Rifabutin- and furazolidone-based Helicobacter pylori eradication therapies after failure of standard first- and second-line eradication attempts in dyspepsia patients

Asghar Qasim, Shaji Sebastian, Orla Thornton, Mark Dobson, Ramona McLoughlin, Martin Buckley, Humphrey O'Connor, Colm O'Morain
Alimentary Pharmacology & Therapeutics 2005 January 1, 21 (1): 91-6

BACKGROUND: Optimal management approach is not well defined for subjects who fail initial first- and second-line Helicobacter pylori eradication attempts and are dealt on a case-by-case basis by the specialists.

AIM: To evaluate the efficacy and safety of standard and 'rescue' eradication therapies at primary and secondary care levels.

METHODS: H. pylori infected dyspepsia patients referred to our C13 urea breath testing laboratory between January 1999 to February 2002 were included. Eradication failure at secondary care level was treated using strategies including antibiotic sensitivity testing and the use of rifabutin- and furazolidone-based therapies.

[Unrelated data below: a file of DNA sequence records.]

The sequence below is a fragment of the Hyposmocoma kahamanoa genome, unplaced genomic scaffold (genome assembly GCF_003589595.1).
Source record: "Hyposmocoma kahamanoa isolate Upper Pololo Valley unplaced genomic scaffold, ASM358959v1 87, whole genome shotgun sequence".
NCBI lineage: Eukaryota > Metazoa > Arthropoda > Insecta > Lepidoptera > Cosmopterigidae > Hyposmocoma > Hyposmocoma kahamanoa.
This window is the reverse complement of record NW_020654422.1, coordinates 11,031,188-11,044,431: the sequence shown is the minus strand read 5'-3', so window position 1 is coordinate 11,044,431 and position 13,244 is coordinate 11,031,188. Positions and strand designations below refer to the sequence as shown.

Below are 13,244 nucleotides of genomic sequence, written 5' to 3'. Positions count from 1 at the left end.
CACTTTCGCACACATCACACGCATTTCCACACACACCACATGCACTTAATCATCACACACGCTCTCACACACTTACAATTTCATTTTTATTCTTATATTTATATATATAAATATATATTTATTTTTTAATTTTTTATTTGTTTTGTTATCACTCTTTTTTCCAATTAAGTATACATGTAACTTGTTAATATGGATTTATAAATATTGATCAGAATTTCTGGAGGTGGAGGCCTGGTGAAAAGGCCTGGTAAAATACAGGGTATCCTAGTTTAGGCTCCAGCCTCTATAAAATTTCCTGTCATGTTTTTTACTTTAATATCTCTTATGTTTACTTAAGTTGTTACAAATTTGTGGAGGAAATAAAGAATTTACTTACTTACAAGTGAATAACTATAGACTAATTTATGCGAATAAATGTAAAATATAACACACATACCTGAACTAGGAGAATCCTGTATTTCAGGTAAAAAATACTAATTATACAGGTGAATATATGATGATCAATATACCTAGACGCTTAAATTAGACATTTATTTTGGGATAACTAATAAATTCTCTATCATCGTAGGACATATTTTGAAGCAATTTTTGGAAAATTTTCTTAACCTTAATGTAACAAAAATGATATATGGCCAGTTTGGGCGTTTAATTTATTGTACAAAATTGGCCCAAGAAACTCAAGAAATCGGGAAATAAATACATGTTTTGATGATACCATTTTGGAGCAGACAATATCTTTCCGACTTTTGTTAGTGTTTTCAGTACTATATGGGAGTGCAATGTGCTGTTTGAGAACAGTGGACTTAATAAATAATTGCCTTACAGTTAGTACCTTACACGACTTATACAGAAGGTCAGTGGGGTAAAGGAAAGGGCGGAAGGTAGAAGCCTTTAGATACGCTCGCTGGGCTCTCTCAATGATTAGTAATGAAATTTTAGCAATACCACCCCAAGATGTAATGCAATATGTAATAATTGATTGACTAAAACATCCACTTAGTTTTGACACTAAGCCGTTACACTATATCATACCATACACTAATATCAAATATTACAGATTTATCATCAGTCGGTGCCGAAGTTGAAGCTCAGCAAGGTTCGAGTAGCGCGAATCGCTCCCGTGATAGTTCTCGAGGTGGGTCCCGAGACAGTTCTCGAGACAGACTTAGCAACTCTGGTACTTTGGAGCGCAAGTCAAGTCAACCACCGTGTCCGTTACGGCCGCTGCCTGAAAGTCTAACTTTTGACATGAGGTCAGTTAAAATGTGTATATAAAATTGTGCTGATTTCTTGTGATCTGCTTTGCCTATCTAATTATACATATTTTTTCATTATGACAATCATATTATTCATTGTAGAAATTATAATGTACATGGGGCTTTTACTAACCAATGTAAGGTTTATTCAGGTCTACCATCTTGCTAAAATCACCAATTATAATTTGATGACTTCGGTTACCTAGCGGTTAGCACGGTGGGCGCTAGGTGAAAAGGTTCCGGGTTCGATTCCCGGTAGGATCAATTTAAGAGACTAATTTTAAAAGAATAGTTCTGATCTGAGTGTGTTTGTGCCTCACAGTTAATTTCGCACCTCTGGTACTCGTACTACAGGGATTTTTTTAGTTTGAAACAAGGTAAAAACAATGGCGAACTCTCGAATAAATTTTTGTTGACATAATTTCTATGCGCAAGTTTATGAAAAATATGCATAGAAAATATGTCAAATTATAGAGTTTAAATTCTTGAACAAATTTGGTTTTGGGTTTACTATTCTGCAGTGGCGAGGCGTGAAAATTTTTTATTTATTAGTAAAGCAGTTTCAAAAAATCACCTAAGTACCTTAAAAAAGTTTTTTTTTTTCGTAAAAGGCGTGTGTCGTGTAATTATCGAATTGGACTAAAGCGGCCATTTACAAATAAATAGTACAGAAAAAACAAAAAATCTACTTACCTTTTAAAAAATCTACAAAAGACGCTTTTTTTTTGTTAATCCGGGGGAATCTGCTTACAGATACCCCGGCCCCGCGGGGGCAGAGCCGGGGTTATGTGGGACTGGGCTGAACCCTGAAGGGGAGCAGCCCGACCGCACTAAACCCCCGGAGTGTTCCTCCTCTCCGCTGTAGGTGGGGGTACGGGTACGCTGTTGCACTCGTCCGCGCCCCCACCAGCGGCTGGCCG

RESULTS: 3280 patients received standard first-line eradication therapy, which was successful in 2530 (77%) patients. Second-line therapy (bismuth-based 'quadruple') or triple therapy (altering constituent antibiotics) was successful in 56% of 270 treated patients. Subsequent eradication attempts using rifabutin-based (n = 34) and furazolidone-based (n = 10) regimens were successful in 38% and 60% patients respectively. H. pylori eradication rates were significantly different for guidelines compliant (94.8%) and non-compliant (82%) groups (P = 0.0001). H. pylori eradication rates for non-ulcer dyspepsia (40%) and peptic ulcer disease (36%) were not significantly different.

CONCLUSIONS: Available H. pylori eradication therapies remain very effective and compliance to guidelines achieves high success rates. Furazolidone-based 'rescue' regimen achieved high eradication rates after failure of the standard first-line, second-line and rifabutin-based therapies.

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